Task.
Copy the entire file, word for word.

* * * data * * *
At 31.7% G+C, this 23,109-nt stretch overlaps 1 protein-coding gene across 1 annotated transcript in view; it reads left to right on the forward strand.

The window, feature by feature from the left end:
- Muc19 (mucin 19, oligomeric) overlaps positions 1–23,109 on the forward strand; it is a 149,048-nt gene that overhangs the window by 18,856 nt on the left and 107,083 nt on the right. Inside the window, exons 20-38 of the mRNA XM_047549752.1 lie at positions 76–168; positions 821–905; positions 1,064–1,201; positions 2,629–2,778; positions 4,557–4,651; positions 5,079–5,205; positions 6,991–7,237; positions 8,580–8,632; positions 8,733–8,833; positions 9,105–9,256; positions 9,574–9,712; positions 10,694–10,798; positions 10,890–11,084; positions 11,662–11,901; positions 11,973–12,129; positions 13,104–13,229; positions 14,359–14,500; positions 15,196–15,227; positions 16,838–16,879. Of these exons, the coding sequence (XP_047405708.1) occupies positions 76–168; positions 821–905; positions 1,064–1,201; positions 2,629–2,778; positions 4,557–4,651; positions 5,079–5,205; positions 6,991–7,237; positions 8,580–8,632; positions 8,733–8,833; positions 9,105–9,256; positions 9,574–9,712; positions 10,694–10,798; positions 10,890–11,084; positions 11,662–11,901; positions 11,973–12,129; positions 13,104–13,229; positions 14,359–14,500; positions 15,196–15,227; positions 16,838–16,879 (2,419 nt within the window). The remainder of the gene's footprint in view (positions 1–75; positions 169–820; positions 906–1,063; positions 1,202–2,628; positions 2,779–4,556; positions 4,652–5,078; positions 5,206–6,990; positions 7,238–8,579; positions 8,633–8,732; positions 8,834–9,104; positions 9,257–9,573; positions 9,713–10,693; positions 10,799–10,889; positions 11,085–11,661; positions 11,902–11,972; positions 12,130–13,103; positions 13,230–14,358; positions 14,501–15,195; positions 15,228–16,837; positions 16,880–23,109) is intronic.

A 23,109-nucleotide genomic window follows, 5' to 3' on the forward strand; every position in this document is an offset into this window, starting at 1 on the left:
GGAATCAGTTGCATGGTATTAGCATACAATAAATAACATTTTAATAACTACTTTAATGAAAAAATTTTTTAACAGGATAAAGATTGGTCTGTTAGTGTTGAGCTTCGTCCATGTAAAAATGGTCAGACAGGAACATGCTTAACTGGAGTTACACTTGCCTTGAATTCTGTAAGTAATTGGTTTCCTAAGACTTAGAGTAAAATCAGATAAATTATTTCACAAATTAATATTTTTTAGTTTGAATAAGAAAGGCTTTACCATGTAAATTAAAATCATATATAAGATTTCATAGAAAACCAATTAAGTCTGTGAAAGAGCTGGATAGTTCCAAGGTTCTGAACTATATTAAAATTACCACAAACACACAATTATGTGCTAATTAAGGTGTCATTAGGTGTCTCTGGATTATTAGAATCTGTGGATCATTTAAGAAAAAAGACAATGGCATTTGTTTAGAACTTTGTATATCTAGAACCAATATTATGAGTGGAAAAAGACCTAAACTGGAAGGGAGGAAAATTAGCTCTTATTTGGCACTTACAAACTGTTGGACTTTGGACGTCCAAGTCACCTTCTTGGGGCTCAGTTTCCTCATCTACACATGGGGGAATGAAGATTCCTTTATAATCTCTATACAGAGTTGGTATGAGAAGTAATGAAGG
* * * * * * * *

At 31.7% G+C, this 23,109-nt stretch overlaps 1 protein-coding gene across 1 annotated transcript in view; it reads left to right on the forward strand.

The window, feature by feature from the left end:
- Muc19 (mucin 19, oligomeric) overlaps positions 1–23,109 on the forward strand; it is a 149,048-nt gene that overhangs the window by 18,856 nt on the left and 107,083 nt on the right. Inside the window, exons 20-38 of the mRNA XM_047549752.1 lie at positions 76–168; positions 821–905; positions 1,064–1,201; positions 2,629–2,778; positions 4,557–4,651; positions 5,079–5,205; positions 6,991–7,237; positions 8,580–8,632; positions 8,733–8,833; positions 9,105–9,256; positions 9,574–9,712; positions 10,694–10,798; positions 10,890–11,084; positions 11,662–11,901; positions 11,973–12,129; positions 13,104–13,229; positions 14,359–14,500; positions 15,196–15,227; positions 16,838–16,879. Of these exons, the coding sequence (XP_047405708.1) occupies positions 76–168; positions 821–905; positions 1,064–1,201; positions 2,629–2,778; positions 4,557–4,651; positions 5,079–5,205; positions 6,991–7,237; positions 8,580–8,632; positions 8,733–8,833; positions 9,105–9,256; positions 9,574–9,712; positions 10,694–10,798; positions 10,890–11,084; positions 11,662–11,901; positions 11,973–12,129; positions 13,104–13,229; positions 14,359–14,500; positions 15,196–15,227; positions 16,838–16,879 (2,419 nt within the window). The remainder of the gene's footprint in view (positions 1–75; positions 169–820; positions 906–1,063; positions 1,202–2,628; positions 2,779–4,556; positions 4,652–5,078; positions 5,206–6,990; positions 7,238–8,579; positions 8,633–8,732; positions 8,834–9,104; positions 9,257–9,573; positions 9,713–10,693; positions 10,799–10,889; positions 11,085–11,661; positions 11,902–11,972; positions 12,130–13,103; positions 13,230–14,358; positions 14,501–15,195; positions 15,228–16,837; positions 16,880–23,109) is intronic.

A 23,109-nucleotide genomic window follows, 5' to 3' on the forward strand; every position in this document is an offset into this window, starting at 1 on the left:
GGAATCAGTTGCATGGTATTAGCATACAATAAATAACATTTTAATAACTACTTTAATGAAAAAATTTTTTAACAGGATAAAGATTGGTCTGTTAGTGTTGAGCTTCGTCCATGTAAAAATGGTCAGACAGGAACATGCTTAACTGGAGTTACACTTGCCTTGAATTCTGTAAGTAATTGGTTTCCTAAGACTTAGAGTAAAATCAGATAAATTATTTCACAAATTAATATTTTTTAGTTTGAATAAGAAAGGCTTTACCATGTAAATTAAAATCATATATAAGATTTCATAGAAAACCAATTAAGTCTGTGAAAGAGCTGGATAGTTCCAAGGTTCTGAACTATATTAAAATTACCACAAACACACAATTATGTGCTAATTAAGGTGTCATTAGGTGTCTCTGGATTATTAGAATCTGTGGATCATTTAAGAAAAAAGACAATGGCATTTGTTTAGAACTTTGTATATCTAGAACCAATATTATGAGTGGAAAAAGACCTAAACTGGAAGGGAGGAAAATTAGCTCTTATTTGGCACTTACAAACTGTTGGACTTTGGACGTCCAAGTCACCTTCTTGGGGCTCAGTTTCCTCATCTACACATGGGGGAATGAAGATTCCTTTATAATCTCTATACAGAGTTGGTATGAGAAGTAATGAAGG